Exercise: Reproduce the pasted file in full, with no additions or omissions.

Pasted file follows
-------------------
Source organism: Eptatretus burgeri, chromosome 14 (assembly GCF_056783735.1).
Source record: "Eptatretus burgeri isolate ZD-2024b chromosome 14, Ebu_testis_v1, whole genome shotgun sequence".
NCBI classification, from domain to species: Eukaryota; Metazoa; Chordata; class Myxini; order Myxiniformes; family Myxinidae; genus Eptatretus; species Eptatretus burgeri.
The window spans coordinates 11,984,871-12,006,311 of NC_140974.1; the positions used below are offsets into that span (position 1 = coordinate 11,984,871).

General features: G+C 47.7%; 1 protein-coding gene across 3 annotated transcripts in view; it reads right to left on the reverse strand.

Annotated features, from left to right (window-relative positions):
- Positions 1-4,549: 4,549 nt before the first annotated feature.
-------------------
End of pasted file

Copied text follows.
Source organism: Eptatretus burgeri, chromosome 14 (assembly GCF_056783735.1).
Source record: "Eptatretus burgeri isolate ZD-2024b chromosome 14, Ebu_testis_v1, whole genome shotgun sequence".
NCBI classification, from domain to species: Eukaryota; Metazoa; Chordata; class Myxini; order Myxiniformes; family Myxinidae; genus Eptatretus; species Eptatretus burgeri.
The window spans coordinates 11,984,871-12,006,311 of NC_140974.1; the positions used below are offsets into that span (position 1 = coordinate 11,984,871).

General features: G+C 47.7%; 1 protein-coding gene across 3 annotated transcripts in view; it reads right to left on the reverse strand.

Annotated features, from left to right (window-relative positions):
- Positions 1-4,549: 4,549 nt before the first annotated feature.